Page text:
I smiled from across the table. I couldn’t help it. It’s not often we humans live and, while we experience something absolutely perfect, we are aware of it. I was aware of it. I knew that I was living in a total and complete moment of perfection. It's hard to deal with sometimes, when you notice wonderful things are happening.
If only you knew how you looked just then. If only you knew how you sounded just then.
And then the memory let go of my mind. The way you smelled left me, and I was back in a colorless hall of soulless bodies looking and purchasing soulless things. I wondered why I was there. Why was I there at all? And as if everyone in the hall heard my question, all of the faces turned towards me. I could tell they were angry. Why did I think I was better than them? Why did I judge them with so quick an eye when I was there roaming the halls myself? I was here for more things too, wasn't I?
Think colors. Think colors. I told myself, walking away. Green. Blue. The faces slowly turned back to their own lives, to the things they needed to have. I thought of warmth. Green. Blue. I bought a thing full of tea. I wanted to walk and drink, but I sat and drank instead because I was too tired to balance a cup of tea and walk at the same time. The warmth filled me up, so I walked outside to my car. The night was black and cold and wet. I sat in my car. Time raced and cars fled the parking lot. I started to wonder how crazy I was and how hard I should try to hide it. Or, I thought, maybe I should write about it and others will tell me they hide how crazy they are in their minds too.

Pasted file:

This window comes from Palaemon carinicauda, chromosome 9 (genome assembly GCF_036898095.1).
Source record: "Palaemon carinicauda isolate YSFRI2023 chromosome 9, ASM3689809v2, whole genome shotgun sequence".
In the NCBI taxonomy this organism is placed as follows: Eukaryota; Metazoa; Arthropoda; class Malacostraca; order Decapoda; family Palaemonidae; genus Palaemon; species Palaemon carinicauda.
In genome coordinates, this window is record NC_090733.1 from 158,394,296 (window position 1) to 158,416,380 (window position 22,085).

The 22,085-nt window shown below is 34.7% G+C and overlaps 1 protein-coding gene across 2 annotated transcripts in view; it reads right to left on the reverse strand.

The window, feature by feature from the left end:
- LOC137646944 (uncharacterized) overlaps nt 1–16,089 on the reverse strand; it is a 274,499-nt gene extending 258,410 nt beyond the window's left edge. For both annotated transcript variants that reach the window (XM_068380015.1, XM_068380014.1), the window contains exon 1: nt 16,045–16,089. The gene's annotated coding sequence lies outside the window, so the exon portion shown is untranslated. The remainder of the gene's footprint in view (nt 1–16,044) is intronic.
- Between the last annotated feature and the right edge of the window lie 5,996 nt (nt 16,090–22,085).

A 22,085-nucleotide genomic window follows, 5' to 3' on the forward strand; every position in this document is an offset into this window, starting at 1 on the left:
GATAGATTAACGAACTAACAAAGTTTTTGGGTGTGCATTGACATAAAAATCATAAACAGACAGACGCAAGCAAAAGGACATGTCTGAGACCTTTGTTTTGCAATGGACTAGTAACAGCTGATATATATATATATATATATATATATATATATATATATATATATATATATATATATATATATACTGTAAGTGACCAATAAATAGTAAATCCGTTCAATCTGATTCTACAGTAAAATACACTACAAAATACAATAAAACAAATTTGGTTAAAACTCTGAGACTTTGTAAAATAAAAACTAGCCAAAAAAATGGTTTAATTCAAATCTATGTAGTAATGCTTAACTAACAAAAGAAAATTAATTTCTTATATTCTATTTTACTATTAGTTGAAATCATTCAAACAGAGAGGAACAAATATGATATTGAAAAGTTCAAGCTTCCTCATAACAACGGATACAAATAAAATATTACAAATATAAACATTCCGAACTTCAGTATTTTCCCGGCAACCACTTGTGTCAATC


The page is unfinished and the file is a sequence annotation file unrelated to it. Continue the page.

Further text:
There I was again. Alone in a parking lot. I turned the engine on and hip hop came on and a black man with a deep voice rapped about how his mama told him to keep going until he was out of his neighborhood. I wondered if his neighborhood had had any color in it. I wondered if he could see colors where he was now.
I had bought things and those things sat in the passenger seat next to me like a souvenir of the hall of ghosts. We were all the same. Things and things and it was never enough.
I drove with the windows down to let the night know that I didn’t mind the cold. It was a spiteful, "Do your worst," moment that I was slowly and stubbornly losing. However, the last time the world had lost its color, I had passed out into a world of complete black. I wasn’t going to chase the cold away, but invite it onto my cheeks where it would keep me awake and alive. I could handle the cold, but I didn't want the black and white day to become an entirely black day. I would give in to the cold, but not the dark. Not again.
I should have spent the thirty minute drive thinking about work the next day or maybe the numbers of a bill I needed to pay. Instead I spent the commute trying to decide which I should write about: a colorless night or the color of your eyes.